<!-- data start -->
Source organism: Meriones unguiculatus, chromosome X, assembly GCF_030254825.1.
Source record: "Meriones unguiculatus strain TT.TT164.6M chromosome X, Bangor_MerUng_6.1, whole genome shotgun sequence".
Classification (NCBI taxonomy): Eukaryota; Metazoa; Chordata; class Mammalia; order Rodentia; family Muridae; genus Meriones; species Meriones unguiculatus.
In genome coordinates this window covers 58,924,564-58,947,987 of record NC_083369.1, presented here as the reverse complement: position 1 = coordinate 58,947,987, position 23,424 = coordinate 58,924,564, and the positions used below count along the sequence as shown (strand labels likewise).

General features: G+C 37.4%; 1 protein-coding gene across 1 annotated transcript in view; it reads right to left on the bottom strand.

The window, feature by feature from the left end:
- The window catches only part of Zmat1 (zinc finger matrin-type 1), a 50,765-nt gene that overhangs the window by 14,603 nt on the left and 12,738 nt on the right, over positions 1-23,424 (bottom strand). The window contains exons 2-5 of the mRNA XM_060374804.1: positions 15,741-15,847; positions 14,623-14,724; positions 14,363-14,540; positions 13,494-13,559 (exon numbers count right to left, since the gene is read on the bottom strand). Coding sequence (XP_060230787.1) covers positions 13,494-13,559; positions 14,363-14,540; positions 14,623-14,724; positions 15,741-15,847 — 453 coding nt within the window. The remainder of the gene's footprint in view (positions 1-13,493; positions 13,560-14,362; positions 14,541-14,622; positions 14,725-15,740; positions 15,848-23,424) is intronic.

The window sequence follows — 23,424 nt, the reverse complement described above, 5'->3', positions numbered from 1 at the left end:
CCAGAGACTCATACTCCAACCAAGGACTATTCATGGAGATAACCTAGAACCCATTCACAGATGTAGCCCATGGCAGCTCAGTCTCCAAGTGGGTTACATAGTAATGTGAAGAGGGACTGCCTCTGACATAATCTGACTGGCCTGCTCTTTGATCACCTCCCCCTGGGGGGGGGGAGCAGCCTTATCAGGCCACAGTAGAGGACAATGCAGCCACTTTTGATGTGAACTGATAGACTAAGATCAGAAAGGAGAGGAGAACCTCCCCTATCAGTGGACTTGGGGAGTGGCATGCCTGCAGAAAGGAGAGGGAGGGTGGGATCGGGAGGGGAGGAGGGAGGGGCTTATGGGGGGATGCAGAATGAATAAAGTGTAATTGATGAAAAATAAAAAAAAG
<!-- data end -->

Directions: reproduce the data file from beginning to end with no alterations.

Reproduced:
Source organism: Meriones unguiculatus, chromosome X, assembly GCF_030254825.1.
Source record: "Meriones unguiculatus strain TT.TT164.6M chromosome X, Bangor_MerUng_6.1, whole genome shotgun sequence".
Classification (NCBI taxonomy): Eukaryota; Metazoa; Chordata; class Mammalia; order Rodentia; family Muridae; genus Meriones; species Meriones unguiculatus.
In genome coordinates this window covers 58,924,564-58,947,987 of record NC_083369.1, presented here as the reverse complement: position 1 = coordinate 58,947,987, position 23,424 = coordinate 58,924,564, and the positions used below count along the sequence as shown (strand labels likewise).

General features: G+C 37.4%; 1 protein-coding gene across 1 annotated transcript in view; it reads right to left on the bottom strand.

The window, feature by feature from the left end:
- The window catches only part of Zmat1 (zinc finger matrin-type 1), a 50,765-nt gene that overhangs the window by 14,603 nt on the left and 12,738 nt on the right, over positions 1-23,424 (bottom strand). The window contains exons 2-5 of the mRNA XM_060374804.1: positions 15,741-15,847; positions 14,623-14,724; positions 14,363-14,540; positions 13,494-13,559 (exon numbers count right to left, since the gene is read on the bottom strand). Coding sequence (XP_060230787.1) covers positions 13,494-13,559; positions 14,363-14,540; positions 14,623-14,724; positions 15,741-15,847 — 453 coding nt within the window. The remainder of the gene's footprint in view (positions 1-13,493; positions 13,560-14,362; positions 14,541-14,622; positions 14,725-15,740; positions 15,848-23,424) is intronic.

The window sequence follows — 23,424 nt, the reverse complement described above, 5'->3', positions numbered from 1 at the left end:
CCAGAGACTCATACTCCAACCAAGGACTATTCATGGAGATAACCTAGAACCCATTCACAGATGTAGCCCATGGCAGCTCAGTCTCCAAGTGGGTTACATAGTAATGTGAAGAGGGACTGCCTCTGACATAATCTGACTGGCCTGCTCTTTGATCACCTCCCCCTGGGGGGGGGGAGCAGCCTTATCAGGCCACAGTAGAGGACAATGCAGCCACTTTTGATGTGAACTGATAGACTAAGATCAGAAAGGAGAGGAGAACCTCCCCTATCAGTGGACTTGGGGAGTGGCATGCCTGCAGAAAGGAGAGGGAGGGTGGGATCGGGAGGGGAGGAGGGAGGGGCTTATGGGGGGATGCAGAATGAATAAAGTGTAATTGATGAAAAATAAAAAAAAG